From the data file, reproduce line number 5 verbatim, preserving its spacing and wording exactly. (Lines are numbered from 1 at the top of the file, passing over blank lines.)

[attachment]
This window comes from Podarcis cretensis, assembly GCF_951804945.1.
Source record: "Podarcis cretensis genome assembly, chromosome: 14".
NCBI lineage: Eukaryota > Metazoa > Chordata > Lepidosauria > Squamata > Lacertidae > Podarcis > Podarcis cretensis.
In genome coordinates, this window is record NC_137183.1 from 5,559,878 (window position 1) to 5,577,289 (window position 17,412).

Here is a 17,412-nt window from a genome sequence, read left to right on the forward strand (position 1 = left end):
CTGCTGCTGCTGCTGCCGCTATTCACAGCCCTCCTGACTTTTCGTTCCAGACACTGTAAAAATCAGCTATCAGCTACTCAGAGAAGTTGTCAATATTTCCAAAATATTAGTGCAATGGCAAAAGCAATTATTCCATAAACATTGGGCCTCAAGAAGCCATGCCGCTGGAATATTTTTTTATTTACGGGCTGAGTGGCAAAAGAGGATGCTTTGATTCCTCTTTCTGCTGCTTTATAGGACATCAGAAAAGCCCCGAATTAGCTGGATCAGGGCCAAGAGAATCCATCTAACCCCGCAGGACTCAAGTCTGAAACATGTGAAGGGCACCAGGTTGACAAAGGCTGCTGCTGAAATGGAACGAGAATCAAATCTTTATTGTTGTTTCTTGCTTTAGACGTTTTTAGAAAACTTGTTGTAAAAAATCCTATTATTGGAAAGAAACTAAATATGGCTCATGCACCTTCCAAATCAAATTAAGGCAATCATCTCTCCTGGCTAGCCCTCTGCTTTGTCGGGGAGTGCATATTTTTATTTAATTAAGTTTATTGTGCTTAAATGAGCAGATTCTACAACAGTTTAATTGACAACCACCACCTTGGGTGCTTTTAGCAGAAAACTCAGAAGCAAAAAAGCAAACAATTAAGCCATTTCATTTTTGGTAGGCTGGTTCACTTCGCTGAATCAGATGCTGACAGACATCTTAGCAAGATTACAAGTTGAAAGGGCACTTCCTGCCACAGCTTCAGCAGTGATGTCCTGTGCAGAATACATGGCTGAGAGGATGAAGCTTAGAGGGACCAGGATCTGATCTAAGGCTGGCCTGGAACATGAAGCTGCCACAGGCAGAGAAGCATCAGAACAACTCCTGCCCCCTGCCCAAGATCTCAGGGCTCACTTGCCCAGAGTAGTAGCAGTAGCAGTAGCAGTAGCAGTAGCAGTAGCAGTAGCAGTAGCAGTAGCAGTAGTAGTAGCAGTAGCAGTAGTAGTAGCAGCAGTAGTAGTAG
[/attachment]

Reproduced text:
Here is a 17,412-nt window from a genome sequence, read left to right on the forward strand (position 1 = left end):